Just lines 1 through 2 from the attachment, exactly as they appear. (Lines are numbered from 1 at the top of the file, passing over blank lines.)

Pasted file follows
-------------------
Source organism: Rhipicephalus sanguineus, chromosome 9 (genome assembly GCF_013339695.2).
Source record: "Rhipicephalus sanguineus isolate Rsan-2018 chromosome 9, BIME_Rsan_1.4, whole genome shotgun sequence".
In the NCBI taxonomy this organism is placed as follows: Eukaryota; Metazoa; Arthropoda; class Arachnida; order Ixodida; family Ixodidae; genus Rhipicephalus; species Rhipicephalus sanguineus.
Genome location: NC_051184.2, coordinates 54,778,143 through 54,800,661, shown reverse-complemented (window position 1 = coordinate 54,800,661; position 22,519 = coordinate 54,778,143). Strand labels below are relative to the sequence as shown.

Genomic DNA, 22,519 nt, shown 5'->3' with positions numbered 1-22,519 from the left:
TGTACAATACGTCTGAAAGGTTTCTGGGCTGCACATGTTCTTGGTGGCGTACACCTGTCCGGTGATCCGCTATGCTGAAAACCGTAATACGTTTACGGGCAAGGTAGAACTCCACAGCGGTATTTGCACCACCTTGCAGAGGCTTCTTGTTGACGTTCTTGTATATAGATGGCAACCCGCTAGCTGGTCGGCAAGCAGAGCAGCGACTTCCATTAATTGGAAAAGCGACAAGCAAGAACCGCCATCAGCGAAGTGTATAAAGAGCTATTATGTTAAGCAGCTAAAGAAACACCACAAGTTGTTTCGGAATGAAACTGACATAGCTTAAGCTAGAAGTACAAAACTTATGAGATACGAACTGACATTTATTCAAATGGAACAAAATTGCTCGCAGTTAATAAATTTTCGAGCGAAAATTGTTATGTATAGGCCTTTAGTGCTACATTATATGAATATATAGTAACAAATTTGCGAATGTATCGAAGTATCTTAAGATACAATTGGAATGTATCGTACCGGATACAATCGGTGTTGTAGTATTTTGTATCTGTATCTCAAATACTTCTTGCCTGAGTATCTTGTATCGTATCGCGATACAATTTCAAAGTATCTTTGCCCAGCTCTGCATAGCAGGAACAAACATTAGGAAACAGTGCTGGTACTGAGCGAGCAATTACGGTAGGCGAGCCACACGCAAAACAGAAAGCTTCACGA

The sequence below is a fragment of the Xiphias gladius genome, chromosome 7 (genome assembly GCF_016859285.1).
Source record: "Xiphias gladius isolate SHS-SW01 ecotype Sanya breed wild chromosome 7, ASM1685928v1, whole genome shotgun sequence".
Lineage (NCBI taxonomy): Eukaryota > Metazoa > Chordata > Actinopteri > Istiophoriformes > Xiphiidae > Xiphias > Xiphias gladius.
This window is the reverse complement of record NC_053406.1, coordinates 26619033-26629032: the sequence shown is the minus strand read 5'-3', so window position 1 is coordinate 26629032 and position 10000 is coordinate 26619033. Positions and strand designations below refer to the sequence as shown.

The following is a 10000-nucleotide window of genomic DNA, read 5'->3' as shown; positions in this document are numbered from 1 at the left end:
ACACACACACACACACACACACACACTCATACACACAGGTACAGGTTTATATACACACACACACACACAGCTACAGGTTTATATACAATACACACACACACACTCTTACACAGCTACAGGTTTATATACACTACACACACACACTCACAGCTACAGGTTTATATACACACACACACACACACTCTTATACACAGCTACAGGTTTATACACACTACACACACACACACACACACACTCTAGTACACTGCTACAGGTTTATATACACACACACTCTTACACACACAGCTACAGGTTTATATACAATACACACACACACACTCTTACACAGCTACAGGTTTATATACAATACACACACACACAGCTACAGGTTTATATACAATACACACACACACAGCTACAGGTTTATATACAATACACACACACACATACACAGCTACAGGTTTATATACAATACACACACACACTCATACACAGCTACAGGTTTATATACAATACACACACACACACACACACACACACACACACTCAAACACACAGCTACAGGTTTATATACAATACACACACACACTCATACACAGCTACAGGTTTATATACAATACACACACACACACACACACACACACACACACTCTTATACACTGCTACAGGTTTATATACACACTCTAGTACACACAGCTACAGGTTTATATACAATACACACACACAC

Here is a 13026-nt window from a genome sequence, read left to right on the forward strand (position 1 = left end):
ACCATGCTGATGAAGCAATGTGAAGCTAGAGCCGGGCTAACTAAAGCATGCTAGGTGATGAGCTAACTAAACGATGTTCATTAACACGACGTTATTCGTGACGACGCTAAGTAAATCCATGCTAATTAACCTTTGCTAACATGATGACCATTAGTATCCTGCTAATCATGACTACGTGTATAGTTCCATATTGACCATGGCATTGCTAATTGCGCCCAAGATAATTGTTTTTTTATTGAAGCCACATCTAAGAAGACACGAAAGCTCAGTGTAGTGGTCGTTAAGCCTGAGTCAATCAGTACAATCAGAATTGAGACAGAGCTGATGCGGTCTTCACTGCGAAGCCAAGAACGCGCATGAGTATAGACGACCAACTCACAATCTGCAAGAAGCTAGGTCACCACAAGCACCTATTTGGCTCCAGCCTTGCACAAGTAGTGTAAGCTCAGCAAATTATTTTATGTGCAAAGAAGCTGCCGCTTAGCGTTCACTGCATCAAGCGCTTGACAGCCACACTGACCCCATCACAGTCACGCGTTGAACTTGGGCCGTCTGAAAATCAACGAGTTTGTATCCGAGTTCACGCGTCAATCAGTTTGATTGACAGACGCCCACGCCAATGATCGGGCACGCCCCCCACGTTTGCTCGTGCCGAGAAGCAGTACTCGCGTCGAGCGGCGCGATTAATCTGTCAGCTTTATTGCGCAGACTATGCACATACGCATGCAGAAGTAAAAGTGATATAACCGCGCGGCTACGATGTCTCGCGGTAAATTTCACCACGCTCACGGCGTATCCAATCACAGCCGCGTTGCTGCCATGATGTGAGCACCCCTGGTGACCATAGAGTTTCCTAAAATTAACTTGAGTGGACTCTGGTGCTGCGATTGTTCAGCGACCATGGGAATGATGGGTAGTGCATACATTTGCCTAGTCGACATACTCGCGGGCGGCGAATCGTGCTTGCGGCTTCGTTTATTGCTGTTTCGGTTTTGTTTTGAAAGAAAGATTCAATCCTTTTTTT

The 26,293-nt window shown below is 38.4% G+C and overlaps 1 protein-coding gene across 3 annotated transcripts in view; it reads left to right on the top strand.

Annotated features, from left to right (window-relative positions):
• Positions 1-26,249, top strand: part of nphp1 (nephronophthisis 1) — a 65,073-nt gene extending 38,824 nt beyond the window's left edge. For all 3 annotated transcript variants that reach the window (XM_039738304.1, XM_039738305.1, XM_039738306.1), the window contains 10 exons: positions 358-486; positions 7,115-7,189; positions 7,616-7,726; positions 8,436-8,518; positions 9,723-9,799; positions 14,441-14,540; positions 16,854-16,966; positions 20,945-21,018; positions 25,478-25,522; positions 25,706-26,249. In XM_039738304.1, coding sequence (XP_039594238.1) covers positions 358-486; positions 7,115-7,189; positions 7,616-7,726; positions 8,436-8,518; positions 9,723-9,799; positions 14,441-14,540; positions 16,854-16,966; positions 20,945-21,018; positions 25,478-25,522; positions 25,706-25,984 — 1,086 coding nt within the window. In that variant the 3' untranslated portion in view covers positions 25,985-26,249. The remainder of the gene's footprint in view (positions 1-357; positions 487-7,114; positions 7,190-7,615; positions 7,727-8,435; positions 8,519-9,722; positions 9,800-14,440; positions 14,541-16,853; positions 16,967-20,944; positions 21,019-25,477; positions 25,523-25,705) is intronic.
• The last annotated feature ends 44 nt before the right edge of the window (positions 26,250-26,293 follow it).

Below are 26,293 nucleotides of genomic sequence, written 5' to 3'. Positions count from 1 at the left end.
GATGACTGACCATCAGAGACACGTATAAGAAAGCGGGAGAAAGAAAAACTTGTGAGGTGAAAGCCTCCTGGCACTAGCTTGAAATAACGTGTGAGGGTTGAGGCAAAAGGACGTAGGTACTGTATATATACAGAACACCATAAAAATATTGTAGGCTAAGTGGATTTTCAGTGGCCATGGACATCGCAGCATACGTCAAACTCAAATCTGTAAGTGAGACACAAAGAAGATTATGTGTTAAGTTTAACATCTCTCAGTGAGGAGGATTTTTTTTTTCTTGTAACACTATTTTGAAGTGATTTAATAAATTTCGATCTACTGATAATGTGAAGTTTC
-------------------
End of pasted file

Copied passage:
Source organism: Rhipicephalus sanguineus, chromosome 9 (genome assembly GCF_013339695.2).
Source record: "Rhipicephalus sanguineus isolate Rsan-2018 chromosome 9, BIME_Rsan_1.4, whole genome shotgun sequence".